Considered one of the three greatest artists of his generation by esteemed art theorist Clement Greenberg, David Milne remains today highly praised in both his native Canada and in the United States, where his work was recently on display at the Metropolitan Museum of Art in a special exhibition of his watercolors. Milne began gathering acclaim in the early 1900s and exhibited at the celebrated Armory Show of 1913 in New York City. While this time in New York paved the way for his success, the artist remained devoted to Canada, fearing the flight of Canada's greatest talent to other countries, and urging the nation to give more attention to its art, music, and literature. His work is marked by the simple clarity and austere elegance of his serene rural landscapes. Reducing paintings to bare essentials, he is often called the "master of absence."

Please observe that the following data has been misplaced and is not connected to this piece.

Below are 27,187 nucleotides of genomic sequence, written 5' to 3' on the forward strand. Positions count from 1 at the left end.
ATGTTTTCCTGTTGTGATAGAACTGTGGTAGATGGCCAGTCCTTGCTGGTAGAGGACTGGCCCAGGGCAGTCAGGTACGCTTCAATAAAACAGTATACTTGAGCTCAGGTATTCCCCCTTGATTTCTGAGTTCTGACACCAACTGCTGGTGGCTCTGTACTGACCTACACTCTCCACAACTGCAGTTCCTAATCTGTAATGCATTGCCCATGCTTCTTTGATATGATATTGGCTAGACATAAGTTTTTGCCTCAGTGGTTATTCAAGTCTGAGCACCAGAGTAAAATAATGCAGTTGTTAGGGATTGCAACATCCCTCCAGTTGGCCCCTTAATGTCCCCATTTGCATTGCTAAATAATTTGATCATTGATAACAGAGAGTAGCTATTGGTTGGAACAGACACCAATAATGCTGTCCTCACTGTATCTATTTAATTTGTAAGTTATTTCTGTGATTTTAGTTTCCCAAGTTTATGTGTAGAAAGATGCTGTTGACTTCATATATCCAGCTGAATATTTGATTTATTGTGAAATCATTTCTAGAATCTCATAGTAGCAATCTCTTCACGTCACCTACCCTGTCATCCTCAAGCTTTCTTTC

This work, painted during a stay in Ottawa, exhibits a visual vocabulary culled from impressionism and fauvism, the artist's two principal influences. Short, quick lines communicate the hushed movement of a countryside untouched by modern industry. The subtle, delicate palette proclaims his devotion to simplicity and grace. While the artist experimented with cityscapes and figural drawings, his landscapes remain his most acclaimed work, earning him the title of one of Canada's greatest painters.